Elementary and Secondary School Students' Perceptions of Teachers' Classroom Management Competencies

By Kalin, Jana; Peklaj, Cirila et al. | CEPS Journal : Center for Educational Policy Studies Journal, October 1, 2017 | Go to article overview

Elementary and Secondary School Students' Perceptions of Teachers' Classroom Management Competencies


Kalin, Jana, Peklaj, Cirila, Pečjak, Sonja, Levpušček, Melita Puklek, Zuljan, Milena Valenčič, CEPS Journal : Center for Educational Policy Studies Journal


Introduction

Teachers' competencies and their role in modern society

Effective education must stimulate cognitive, motivational, emotional, and social processes in students, as well as declarative and procedural knowledge in the broadest sense. The teacher's working methods, teaching techniques, provision of optimal learning conditions depending on individual student's skills, classroom management styles, attitude towards students, communication, standpoints, values, and co-operation with parents all have a significant impact on student achievement and development of their education. Due to the complexity of all these educational goals (cognitive, motivational, and social) to be achieved by teachers, teaching is becoming one of the most complex professions in modern society. Teachers need knowledge of the relevant areas or professions they teach and adequate pedagogical and psychological knowledge for the quality performance of their work. These skills are tightly interconnected. However, high quality knowledge of subject area alone is not sufficient for successful leadership and support to pupils: knowing how to take into account their individual differences is vital; furthermore, it is not enough to have knowledge from the field of education and psychology without adequate subject knowledge.

Teachers need skills that enable them to help students achieve full potential, which are primarily those enabling them to (European Commission, 2007, p. 12):

* define the needs of each individual student and respond to them by using a wide range of teaching strategies;

* support the development of young people into becoming independent life-long learners;

* help young people obtain competencies listed in the European Reference Framework of Key Competences (Recommendation of the Council and the Parliament 2006/962/EC);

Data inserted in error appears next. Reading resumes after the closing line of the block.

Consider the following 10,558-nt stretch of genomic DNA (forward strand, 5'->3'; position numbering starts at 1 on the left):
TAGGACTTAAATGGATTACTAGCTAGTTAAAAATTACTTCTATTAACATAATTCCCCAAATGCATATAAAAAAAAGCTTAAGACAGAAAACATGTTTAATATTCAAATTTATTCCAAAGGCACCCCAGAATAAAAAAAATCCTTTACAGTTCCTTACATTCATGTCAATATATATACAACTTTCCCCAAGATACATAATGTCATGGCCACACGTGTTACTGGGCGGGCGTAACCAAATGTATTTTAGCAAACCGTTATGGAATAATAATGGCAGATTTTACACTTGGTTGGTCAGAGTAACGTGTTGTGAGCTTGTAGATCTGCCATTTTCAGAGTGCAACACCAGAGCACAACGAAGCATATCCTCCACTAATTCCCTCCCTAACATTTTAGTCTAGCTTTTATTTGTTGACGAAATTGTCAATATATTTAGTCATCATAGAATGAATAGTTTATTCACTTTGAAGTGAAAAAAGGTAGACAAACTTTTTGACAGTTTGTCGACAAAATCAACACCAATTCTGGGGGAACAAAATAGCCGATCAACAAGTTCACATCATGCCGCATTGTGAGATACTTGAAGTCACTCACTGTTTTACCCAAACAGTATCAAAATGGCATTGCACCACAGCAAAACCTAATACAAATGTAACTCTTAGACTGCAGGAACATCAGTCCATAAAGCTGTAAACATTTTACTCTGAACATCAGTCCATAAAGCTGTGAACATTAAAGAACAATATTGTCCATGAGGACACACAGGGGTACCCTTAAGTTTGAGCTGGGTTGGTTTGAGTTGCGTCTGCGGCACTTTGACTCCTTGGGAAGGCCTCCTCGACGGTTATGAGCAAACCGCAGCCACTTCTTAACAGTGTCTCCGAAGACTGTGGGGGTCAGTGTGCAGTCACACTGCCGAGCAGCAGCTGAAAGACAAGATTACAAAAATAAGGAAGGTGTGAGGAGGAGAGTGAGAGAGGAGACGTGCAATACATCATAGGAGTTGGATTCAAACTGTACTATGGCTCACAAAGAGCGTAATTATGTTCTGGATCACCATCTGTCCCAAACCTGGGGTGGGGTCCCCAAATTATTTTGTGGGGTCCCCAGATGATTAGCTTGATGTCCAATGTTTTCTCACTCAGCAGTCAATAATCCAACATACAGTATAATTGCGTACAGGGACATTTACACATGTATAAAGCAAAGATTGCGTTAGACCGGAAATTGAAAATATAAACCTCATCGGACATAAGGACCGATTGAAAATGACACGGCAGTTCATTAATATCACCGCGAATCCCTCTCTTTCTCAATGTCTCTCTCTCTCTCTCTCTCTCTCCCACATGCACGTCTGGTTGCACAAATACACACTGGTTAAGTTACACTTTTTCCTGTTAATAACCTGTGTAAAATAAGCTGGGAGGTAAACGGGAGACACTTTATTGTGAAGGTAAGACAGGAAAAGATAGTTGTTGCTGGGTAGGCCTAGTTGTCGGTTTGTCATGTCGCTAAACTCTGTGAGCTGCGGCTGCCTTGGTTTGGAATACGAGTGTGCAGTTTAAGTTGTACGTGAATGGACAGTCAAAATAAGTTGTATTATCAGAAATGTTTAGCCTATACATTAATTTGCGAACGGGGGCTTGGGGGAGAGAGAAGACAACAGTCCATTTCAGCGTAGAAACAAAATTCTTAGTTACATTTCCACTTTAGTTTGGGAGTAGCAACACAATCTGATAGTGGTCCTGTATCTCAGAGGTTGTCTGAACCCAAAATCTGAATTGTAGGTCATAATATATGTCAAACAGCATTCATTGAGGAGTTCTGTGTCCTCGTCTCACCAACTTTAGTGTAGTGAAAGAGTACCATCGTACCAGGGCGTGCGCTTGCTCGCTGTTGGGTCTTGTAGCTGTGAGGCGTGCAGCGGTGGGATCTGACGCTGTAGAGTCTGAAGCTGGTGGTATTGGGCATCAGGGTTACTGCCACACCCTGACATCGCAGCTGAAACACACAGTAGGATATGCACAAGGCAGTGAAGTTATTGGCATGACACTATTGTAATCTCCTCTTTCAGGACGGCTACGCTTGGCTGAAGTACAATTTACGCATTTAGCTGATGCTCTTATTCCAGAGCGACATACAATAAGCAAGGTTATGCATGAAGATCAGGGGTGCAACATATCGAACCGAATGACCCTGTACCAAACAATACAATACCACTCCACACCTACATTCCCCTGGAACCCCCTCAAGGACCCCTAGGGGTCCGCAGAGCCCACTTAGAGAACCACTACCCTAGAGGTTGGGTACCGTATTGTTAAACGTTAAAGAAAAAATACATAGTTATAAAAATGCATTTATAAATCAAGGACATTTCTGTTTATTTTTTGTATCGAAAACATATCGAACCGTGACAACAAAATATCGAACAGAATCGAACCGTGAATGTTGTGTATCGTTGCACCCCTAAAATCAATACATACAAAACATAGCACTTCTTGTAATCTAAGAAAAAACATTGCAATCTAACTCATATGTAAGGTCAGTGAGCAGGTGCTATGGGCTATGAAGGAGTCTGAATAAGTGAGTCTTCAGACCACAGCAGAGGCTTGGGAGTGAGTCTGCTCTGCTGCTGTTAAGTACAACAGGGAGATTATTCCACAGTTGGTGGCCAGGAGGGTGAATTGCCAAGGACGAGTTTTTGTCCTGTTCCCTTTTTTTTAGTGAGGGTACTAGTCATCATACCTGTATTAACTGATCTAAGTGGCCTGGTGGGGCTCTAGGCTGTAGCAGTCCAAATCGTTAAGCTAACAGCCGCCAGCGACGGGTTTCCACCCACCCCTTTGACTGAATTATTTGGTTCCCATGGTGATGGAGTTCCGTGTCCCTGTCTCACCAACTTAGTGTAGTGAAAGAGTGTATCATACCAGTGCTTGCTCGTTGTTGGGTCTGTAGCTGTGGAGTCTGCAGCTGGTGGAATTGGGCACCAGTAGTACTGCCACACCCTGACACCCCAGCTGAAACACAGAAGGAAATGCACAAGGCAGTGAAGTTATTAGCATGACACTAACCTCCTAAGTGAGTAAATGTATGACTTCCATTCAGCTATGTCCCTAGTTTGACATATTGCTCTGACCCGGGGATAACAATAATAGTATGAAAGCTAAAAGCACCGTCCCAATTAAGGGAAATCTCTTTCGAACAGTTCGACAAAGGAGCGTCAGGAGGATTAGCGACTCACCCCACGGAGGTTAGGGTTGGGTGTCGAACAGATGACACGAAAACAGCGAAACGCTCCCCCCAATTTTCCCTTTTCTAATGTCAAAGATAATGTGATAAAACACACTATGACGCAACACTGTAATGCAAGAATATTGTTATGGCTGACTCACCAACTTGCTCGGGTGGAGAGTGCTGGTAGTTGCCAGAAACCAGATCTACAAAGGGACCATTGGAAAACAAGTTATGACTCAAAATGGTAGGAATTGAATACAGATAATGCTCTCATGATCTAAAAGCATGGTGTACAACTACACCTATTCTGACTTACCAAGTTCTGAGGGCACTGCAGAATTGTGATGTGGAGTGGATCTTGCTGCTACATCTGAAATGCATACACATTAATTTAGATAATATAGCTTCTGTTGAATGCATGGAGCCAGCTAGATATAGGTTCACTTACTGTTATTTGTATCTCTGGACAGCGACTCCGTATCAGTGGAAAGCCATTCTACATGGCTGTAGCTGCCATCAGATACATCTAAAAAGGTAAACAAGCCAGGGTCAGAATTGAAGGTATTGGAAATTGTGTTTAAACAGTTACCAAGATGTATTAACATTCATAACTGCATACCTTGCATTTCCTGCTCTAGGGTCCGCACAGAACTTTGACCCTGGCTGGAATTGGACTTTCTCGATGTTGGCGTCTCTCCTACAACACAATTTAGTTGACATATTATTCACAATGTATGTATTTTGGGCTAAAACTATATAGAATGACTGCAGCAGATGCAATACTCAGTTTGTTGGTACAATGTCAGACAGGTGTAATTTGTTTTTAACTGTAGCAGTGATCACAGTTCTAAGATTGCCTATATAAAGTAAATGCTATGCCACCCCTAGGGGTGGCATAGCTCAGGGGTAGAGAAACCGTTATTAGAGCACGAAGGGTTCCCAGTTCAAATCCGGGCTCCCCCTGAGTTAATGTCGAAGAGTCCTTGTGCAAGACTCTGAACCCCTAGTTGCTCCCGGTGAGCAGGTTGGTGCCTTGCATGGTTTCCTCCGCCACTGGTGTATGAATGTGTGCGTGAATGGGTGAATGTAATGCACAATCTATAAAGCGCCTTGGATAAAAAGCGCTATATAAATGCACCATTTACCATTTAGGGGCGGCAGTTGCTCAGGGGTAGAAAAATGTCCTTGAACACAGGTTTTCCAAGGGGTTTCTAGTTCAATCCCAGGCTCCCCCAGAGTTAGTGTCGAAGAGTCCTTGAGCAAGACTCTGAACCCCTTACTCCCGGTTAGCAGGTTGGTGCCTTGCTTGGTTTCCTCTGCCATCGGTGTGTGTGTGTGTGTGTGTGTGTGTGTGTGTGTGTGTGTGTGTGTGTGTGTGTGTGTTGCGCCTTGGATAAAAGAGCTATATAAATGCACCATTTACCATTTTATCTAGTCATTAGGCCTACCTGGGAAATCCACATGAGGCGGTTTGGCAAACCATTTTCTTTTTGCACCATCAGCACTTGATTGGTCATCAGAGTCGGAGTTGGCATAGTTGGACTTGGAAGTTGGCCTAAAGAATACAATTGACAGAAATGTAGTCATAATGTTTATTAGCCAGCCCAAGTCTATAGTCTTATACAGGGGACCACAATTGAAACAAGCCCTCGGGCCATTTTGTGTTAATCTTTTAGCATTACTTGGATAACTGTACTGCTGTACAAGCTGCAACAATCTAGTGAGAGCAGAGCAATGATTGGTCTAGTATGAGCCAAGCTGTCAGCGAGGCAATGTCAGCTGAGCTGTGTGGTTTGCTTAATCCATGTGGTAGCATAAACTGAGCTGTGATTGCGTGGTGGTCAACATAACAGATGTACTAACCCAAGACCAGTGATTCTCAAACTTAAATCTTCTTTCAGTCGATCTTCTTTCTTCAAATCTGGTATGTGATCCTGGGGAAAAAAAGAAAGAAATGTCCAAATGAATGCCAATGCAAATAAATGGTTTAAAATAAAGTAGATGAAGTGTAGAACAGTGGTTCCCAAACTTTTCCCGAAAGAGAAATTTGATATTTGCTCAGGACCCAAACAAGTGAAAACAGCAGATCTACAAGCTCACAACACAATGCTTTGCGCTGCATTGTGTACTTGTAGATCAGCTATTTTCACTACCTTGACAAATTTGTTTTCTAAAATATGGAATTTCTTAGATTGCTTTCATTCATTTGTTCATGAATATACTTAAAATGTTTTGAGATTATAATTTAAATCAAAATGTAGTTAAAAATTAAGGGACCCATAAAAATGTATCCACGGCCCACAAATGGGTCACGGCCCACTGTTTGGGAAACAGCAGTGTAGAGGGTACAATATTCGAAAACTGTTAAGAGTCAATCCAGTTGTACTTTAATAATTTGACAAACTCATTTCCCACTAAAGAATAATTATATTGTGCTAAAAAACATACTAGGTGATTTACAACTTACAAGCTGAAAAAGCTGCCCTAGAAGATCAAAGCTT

* work in multicultural environments and understand the value of diversity and respect it;

* cooperate closely with colleagues, parents and the broader community.

In the knowledge society, teacher's role should be comprehended generally and not just as teaching the subject. Hagreaves (2003, p. 59) emphasizes that teacher's role is to:

[...] promote social and emotional learning, commitment and character; learn to relate differently to others, replacing strings of interactions with enduring bonds and relationships; develop cosmopolitan identity; commit to continuous professional and personal development; work and learn in collaborative groups; forge relationships with parents and communities; build emotional understanding; reserve continuity and security, and establish basic trust in people.

Teaching is not only a cognitive and intellectual practice but also a social and emotional one. "Good teachers fully understand that successful teaching and learning only occur when teachers have caring relationships with their students and when their students are emotionally engaged with their learning" (Hargreaves, 2003, p. 60). According to Hargreaves (2003, p. 66) teaching should cultivate "character, community, security, inclusiveness, integrity, cosmopolitan identity, continuity and collective memory, sympathy, democracy, personal and professional maturity", which requires relevant professional qualifications, personal attitude, and commitment, as well as experience of teaching as a mission. Such goals can be achieved by quality student-teacher relationships, which provide a unique entry point for educators and others working to improve the social and learning environments of schools and classrooms.

The Jennings and Greenberg (2009) Prosocial Classroom Model emphasises teachers' socio-emotional competences (SEC), which enable teachers to set the tone of the classroom by developing supportive and encouraging relationships with their students, designing lessons that build on students strengths and abilities, establishing and implementing behavioural guidelines in ways that promote intrinsic motivation, coaching students through conflict situations, encouraging cooperation among students, and acting as a role model for respectful and appropriate communication and exhibitions of prosocial behaviour. …

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